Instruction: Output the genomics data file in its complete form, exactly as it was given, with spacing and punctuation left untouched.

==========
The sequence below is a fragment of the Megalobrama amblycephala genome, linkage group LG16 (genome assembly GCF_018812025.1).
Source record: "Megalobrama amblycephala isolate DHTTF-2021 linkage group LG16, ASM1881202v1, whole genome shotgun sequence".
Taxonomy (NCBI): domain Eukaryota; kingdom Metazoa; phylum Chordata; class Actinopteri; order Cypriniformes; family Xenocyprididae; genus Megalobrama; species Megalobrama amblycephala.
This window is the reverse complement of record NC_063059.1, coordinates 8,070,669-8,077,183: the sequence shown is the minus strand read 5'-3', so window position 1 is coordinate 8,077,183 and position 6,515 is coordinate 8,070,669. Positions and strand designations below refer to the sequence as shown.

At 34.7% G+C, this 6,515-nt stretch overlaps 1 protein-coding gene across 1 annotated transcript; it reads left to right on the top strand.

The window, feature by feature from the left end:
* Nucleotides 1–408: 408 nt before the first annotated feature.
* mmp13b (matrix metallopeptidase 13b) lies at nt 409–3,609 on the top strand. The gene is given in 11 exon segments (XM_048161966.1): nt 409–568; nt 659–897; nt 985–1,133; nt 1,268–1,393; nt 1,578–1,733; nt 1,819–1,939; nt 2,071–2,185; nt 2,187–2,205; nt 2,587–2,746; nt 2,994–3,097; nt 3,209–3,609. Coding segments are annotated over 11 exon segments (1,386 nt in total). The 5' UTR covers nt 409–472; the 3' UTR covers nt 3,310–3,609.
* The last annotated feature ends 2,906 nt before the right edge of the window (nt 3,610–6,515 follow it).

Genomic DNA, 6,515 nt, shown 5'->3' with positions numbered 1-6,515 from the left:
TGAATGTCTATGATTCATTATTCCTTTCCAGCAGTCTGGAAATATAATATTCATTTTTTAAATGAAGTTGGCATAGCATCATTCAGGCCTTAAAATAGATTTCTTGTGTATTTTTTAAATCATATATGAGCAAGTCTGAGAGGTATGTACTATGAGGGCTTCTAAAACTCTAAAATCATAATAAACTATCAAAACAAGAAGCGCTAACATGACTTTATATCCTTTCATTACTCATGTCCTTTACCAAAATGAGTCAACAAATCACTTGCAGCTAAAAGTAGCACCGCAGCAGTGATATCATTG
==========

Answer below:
The sequence below is a fragment of the Megalobrama amblycephala genome, linkage group LG16 (genome assembly GCF_018812025.1).
Source record: "Megalobrama amblycephala isolate DHTTF-2021 linkage group LG16, ASM1881202v1, whole genome shotgun sequence".
Taxonomy (NCBI): domain Eukaryota; kingdom Metazoa; phylum Chordata; class Actinopteri; order Cypriniformes; family Xenocyprididae; genus Megalobrama; species Megalobrama amblycephala.
This window is the reverse complement of record NC_063059.1, coordinates 8,070,669-8,077,183: the sequence shown is the minus strand read 5'-3', so window position 1 is coordinate 8,077,183 and position 6,515 is coordinate 8,070,669. Positions and strand designations below refer to the sequence as shown.

At 34.7% G+C, this 6,515-nt stretch overlaps 1 protein-coding gene across 1 annotated transcript; it reads left to right on the top strand.

The window, feature by feature from the left end:
* Nucleotides 1–408: 408 nt before the first annotated feature.
* mmp13b (matrix metallopeptidase 13b) lies at nt 409–3,609 on the top strand. The gene is given in 11 exon segments (XM_048161966.1): nt 409–568; nt 659–897; nt 985–1,133; nt 1,268–1,393; nt 1,578–1,733; nt 1,819–1,939; nt 2,071–2,185; nt 2,187–2,205; nt 2,587–2,746; nt 2,994–3,097; nt 3,209–3,609. Coding segments are annotated over 11 exon segments (1,386 nt in total). The 5' UTR covers nt 409–472; the 3' UTR covers nt 3,310–3,609.
* The last annotated feature ends 2,906 nt before the right edge of the window (nt 3,610–6,515 follow it).

Genomic DNA, 6,515 nt, shown 5'->3' with positions numbered 1-6,515 from the left:
TGAATGTCTATGATTCATTATTCCTTTCCAGCAGTCTGGAAATATAATATTCATTTTTTAAATGAAGTTGGCATAGCATCATTCAGGCCTTAAAATAGATTTCTTGTGTATTTTTTAAATCATATATGAGCAAGTCTGAGAGGTATGTACTATGAGGGCTTCTAAAACTCTAAAATCATAATAAACTATCAAAACAAGAAGCGCTAACATGACTTTATATCCTTTCATTACTCATGTCCTTTACCAAAATGAGTCAACAAATCACTTGCAGCTAAAAGTAGCACCGCAGCAGTGATATCATTG